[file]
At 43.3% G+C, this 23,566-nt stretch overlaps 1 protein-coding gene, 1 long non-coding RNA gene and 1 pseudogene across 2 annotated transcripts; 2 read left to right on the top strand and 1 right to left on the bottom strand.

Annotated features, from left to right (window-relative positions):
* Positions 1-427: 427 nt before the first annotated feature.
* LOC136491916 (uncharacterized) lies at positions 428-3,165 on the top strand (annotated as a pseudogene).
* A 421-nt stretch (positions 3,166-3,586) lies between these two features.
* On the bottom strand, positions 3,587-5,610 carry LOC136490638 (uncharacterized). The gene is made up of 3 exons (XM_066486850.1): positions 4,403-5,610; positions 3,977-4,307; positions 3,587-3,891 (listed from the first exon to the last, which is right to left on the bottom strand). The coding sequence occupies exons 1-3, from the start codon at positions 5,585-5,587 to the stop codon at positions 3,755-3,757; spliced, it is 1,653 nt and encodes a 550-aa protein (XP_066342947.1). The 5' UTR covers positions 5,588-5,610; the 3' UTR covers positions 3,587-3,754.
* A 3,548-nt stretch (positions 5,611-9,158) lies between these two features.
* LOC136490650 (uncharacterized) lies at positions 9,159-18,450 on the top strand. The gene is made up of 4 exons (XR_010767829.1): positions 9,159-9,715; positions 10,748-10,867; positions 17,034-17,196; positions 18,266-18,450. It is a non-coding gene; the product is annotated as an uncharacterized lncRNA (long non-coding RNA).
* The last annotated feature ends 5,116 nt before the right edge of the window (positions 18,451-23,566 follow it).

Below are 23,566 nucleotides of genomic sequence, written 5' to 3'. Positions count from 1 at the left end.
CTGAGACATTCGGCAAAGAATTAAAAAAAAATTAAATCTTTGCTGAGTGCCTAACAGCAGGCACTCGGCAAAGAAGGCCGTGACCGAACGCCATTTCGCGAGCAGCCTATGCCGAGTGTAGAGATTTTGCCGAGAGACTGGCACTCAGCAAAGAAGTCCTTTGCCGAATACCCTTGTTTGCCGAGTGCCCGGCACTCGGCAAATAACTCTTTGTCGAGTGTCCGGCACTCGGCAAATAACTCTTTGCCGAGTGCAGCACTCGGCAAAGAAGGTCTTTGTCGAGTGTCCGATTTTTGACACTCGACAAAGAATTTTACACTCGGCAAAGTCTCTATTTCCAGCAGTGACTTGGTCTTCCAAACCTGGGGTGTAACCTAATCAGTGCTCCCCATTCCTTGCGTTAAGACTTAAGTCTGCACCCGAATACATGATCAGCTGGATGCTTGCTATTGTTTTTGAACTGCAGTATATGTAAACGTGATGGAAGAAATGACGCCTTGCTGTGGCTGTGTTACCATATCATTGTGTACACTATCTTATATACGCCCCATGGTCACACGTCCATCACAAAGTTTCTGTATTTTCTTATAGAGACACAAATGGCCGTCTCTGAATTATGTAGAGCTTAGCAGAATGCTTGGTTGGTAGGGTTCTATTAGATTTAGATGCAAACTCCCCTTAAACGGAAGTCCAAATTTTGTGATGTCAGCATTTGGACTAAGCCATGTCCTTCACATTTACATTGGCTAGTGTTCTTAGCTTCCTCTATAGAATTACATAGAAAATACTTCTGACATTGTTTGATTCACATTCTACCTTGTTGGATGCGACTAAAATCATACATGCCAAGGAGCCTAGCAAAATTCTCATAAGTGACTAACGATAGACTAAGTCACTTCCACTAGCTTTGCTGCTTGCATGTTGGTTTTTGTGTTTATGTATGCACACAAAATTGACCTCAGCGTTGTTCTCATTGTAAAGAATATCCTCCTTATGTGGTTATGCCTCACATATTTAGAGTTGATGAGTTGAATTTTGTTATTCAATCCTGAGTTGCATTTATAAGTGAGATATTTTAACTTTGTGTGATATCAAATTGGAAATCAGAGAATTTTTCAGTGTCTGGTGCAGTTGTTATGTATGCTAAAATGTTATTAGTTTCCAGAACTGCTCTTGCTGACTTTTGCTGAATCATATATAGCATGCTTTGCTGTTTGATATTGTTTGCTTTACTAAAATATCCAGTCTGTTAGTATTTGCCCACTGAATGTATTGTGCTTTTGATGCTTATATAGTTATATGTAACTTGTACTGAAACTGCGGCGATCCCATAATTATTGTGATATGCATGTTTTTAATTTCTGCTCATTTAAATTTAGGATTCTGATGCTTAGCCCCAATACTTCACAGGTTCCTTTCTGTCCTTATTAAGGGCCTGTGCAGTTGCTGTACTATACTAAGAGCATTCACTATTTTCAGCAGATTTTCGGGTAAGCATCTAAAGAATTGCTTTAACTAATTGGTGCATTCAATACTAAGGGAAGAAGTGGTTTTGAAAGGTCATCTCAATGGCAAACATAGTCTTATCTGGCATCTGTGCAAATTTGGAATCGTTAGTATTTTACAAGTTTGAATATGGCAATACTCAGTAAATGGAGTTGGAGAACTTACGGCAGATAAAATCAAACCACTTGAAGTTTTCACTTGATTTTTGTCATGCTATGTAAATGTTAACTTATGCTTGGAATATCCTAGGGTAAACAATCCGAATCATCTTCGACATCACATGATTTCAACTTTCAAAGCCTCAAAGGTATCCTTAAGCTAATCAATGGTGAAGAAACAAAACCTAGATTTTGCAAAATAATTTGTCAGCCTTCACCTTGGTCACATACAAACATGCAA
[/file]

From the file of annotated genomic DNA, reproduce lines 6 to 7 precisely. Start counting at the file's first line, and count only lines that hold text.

* On the bottom strand, positions 3,587-5,610 carry LOC136490638 (uncharacterized). The gene is made up of 3 exons (XM_066486850.1): positions 4,403-5,610; positions 3,977-4,307; positions 3,587-3,891 (listed from the first exon to the last, which is right to left on the bottom strand). The coding sequence occupies exons 1-3, from the start codon at positions 5,585-5,587 to the stop codon at positions 3,755-3,757; spliced, it is 1,653 nt and encodes a 550-aa protein (XP_066342947.1). The 5' UTR covers positions 5,588-5,610; the 3' UTR covers positions 3,587-3,754.
* A 3,548-nt stretch (positions 5,611-9,158) lies between these two features.